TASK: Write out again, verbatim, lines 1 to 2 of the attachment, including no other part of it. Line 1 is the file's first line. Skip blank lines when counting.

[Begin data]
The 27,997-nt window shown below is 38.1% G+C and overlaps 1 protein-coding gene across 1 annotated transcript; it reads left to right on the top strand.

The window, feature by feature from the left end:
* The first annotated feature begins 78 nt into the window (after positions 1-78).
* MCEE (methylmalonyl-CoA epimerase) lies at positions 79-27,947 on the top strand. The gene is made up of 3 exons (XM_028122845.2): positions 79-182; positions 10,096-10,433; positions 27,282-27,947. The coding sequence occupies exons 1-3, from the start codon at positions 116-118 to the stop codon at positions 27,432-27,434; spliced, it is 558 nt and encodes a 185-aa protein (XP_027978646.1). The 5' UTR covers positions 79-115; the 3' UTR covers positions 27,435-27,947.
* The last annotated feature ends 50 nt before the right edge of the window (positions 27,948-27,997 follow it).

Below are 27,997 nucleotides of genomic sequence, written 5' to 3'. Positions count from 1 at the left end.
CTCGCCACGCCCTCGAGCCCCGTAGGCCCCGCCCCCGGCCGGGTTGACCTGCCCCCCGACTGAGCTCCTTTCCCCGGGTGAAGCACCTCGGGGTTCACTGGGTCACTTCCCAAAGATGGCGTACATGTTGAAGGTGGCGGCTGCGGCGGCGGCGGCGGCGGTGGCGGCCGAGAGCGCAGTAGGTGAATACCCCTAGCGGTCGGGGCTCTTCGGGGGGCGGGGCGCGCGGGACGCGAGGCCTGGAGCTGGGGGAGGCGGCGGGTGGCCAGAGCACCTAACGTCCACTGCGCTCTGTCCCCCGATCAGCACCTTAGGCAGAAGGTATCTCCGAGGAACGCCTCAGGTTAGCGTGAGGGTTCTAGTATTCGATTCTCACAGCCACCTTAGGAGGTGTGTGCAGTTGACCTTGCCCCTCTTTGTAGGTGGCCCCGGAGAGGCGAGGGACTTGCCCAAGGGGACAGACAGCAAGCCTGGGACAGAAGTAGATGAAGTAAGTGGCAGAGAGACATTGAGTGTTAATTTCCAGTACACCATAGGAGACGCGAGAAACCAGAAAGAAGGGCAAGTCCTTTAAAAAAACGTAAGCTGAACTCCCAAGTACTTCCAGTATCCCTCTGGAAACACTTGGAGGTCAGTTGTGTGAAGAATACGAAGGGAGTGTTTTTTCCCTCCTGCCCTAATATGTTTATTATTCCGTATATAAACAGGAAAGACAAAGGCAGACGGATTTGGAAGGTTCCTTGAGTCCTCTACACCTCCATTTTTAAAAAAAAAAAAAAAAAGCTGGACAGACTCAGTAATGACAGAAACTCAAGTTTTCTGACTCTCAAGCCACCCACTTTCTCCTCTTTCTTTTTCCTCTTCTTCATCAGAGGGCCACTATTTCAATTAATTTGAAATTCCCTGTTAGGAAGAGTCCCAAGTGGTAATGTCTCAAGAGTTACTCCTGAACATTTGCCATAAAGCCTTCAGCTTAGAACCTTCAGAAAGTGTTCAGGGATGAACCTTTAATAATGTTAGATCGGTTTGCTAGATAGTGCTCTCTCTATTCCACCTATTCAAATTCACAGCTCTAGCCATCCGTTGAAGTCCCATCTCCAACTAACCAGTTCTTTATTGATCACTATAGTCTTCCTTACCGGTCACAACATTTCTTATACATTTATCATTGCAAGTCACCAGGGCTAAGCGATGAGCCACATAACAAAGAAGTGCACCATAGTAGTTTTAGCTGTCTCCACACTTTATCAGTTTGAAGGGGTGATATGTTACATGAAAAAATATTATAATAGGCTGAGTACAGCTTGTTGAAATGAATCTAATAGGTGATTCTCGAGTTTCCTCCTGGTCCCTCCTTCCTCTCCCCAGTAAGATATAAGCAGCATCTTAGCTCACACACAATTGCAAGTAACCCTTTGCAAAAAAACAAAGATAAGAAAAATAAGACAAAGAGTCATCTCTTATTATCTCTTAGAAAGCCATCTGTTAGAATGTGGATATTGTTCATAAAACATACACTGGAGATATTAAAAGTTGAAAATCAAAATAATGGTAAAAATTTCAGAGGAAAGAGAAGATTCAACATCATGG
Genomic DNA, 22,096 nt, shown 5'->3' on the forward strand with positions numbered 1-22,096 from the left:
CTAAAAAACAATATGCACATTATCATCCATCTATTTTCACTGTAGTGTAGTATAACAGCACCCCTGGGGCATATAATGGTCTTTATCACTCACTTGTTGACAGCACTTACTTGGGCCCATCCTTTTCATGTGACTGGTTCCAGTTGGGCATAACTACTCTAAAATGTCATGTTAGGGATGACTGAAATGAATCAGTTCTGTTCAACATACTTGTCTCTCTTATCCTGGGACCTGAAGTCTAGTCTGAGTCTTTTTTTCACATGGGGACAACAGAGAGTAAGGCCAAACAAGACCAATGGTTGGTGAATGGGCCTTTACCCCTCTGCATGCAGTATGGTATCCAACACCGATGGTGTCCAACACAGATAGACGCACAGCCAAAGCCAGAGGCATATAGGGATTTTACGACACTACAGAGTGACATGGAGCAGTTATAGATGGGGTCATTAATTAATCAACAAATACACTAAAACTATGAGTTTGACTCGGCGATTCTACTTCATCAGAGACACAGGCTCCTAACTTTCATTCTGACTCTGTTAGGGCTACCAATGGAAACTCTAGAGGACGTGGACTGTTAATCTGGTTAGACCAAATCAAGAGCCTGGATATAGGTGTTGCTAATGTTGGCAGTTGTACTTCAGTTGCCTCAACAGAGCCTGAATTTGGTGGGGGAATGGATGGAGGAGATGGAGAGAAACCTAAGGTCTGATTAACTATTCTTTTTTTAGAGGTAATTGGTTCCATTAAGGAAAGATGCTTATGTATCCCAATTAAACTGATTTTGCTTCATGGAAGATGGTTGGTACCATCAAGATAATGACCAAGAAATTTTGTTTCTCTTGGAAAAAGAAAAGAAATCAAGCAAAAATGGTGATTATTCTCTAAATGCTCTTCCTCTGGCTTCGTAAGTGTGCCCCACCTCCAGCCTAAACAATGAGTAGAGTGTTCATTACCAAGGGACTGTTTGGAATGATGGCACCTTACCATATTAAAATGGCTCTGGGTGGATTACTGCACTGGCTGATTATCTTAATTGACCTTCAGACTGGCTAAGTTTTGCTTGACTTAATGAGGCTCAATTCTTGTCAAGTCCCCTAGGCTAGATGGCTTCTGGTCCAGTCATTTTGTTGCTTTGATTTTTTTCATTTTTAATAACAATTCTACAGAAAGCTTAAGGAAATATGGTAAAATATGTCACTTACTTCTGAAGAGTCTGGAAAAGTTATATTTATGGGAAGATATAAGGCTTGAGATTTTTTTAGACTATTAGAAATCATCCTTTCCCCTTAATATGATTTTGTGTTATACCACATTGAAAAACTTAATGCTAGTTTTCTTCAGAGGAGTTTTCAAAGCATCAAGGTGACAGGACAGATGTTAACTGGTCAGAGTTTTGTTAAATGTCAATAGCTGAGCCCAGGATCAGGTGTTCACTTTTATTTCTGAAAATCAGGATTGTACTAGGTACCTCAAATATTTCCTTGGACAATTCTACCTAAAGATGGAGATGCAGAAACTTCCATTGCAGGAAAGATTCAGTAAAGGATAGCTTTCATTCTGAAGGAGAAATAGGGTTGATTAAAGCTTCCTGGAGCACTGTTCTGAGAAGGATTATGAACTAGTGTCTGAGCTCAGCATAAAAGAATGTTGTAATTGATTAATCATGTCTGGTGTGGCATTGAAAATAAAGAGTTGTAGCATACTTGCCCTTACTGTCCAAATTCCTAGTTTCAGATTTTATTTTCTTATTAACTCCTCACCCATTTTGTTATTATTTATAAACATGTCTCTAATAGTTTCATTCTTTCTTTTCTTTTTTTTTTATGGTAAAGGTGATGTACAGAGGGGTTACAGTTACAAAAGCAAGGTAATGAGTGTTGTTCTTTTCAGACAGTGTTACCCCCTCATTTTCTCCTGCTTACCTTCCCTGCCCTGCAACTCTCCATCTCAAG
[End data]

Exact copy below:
The 27,997-nt window shown below is 38.1% G+C and overlaps 1 protein-coding gene across 1 annotated transcript; it reads left to right on the top strand.

The window, feature by feature from the left end: